The changing face of freestyle skiing
SUMMIT COUNTY – The new school has become the old school, the radical the traditional in the world of freestyle skiing.
Team Summit has stayed with the curve and is offering not only traditional mogul skiing, but also new-school skiing this season as part of its freestyle program.
The sport’s free-est spirits were once attracted to mogul skiing. Now they are gravitating toward terrain parks.
“The kids who are getting into mogul skiing are looking for more structure,” said long-time Team Summit mogul coach John Dowling. “The new-school guys are looking to go big and maybe be more free.”
Steve Mullin, a 22-year-old who still has competitive goals, took over Team Summit’s new-school program this season. Last year’s coach, Chris Hawks, moved to Quantum Sports Club to run a similar program there.
Team Summit’s program will start Dec. 15 with about a dozen kids. They will train on Saturdays and compete some Sundays in slopestyle, halfpipe and big air events around the state.
The team will spend most of its time at the Breckenridge and Copper terrain parks, hiking the halfpipe, rails and kickers. It will also build jumps in the backcountry to take advantage of powdery landings.
The mogul skiers, meanwhile, will be doing their thing, lapping mogul lines and trying to land helicopters, heli-iron crosses and daffy-twister-spreads in the bumps.
They have a regional competition circuit to focus on, and higher up than that, the Nor-Am tour, U.S. Team and Olympics.
For the most part, the two programs will remain separate. But there are new rules in moguls competition that allow for new-school tricks. For example, a mogul skier’s feet can now go above his or her head in the air. This opens the door for D-spins, misty flips, lincoln loops and other new-school tricks. The two squads may get together to work on the areas that overlap.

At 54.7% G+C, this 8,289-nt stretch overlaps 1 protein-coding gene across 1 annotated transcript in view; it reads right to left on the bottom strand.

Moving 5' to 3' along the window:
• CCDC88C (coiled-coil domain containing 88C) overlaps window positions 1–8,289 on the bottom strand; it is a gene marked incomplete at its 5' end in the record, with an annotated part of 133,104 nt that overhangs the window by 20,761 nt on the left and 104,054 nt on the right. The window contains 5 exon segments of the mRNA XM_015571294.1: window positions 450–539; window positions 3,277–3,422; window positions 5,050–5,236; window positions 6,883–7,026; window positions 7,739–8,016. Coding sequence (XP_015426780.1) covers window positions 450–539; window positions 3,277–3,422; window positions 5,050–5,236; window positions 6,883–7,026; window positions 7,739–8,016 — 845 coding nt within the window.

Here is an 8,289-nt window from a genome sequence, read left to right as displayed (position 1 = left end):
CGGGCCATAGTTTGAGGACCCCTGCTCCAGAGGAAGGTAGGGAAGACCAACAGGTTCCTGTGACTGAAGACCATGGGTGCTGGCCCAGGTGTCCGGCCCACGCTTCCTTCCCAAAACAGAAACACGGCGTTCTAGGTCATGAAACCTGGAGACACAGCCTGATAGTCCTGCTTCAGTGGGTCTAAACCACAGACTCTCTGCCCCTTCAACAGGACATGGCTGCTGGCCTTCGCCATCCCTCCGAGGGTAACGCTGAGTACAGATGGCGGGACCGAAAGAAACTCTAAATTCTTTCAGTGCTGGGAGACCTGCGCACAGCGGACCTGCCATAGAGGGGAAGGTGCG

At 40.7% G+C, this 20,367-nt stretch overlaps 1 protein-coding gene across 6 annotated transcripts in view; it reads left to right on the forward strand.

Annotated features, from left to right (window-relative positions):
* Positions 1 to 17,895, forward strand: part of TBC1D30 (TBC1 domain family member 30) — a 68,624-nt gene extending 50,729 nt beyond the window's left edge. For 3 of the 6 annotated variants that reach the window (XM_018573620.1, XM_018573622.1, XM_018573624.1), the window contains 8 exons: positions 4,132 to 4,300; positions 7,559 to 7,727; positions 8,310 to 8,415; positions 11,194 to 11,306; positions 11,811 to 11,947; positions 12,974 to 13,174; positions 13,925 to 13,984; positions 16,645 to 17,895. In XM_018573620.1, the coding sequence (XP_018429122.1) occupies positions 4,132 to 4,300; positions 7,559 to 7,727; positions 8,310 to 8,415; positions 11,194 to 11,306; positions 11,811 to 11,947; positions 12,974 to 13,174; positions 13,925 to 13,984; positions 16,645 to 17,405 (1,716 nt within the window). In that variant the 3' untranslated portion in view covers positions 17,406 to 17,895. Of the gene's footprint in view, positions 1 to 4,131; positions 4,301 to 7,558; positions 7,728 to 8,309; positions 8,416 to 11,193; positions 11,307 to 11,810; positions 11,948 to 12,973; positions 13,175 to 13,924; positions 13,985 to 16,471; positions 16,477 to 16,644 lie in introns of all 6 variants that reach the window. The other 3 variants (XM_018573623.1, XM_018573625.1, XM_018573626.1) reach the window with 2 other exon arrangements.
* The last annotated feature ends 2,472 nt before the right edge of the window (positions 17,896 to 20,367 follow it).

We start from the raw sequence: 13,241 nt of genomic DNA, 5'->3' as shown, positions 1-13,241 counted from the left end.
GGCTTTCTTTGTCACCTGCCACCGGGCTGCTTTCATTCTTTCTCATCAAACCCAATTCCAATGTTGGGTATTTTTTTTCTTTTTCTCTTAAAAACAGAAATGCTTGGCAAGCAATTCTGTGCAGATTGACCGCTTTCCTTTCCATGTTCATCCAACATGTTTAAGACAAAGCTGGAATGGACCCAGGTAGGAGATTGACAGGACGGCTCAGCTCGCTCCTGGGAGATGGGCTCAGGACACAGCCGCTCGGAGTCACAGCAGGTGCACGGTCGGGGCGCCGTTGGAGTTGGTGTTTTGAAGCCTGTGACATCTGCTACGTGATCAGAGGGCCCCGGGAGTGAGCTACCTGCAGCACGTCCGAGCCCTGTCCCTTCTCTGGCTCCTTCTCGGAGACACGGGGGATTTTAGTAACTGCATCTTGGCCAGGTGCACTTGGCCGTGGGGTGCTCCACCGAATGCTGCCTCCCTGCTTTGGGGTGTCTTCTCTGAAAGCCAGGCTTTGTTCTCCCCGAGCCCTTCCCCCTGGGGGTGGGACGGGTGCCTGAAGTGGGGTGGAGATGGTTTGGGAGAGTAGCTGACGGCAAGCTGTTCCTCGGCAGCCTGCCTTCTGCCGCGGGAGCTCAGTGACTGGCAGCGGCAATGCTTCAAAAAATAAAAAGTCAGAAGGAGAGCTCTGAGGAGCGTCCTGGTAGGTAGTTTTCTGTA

“They’re trying to incorporate the new-school element into moguls,” Mullin said.
But Dowling doesn’t see the sport of moguls progressing too far away from its traditional roots this season.
“We’re doing more of it, but we’re not completely focused on it,” he said. “It’s not necessarily an advantage unless you can really tag it. A lot of the top competitors aren’t really throwing this stuff.”
Mullin’s crew of new-schoolers have trained either as mogulists or alpine skiers in the past. They now endeavor to showcase their skiing skills in a venue with fewer rules and more freedom (and no timing devices).
“Style goes a lot further,” Mullin explained. “You can take it as slow as you want or as fast as you want. Moguls is kind of restricted to the same line and same jumps. New school gives you a lot more room to show your talent. There’s a lot of different possibilities.”
The Team Summit mogulists will compete in the Rocky Mountain Division, with home meets Dec. 21-22 and Jan. 10-12, both at Breckenridge. The January meet will have a slopestyle contest that both programs will compete in.
The upper level of the mogul team has about 25 competitors, most of whom are working toward the U.S. Team.
The team also has a developmental program, coached by Chris Carson, with about 50 younger skiers working through the regional level. About half the kids are Summit Countians and half are weekenders from the Front Range.
“That program keeps producing good athletes for us,” said Dowling, who coaches only the upper-level skiers.
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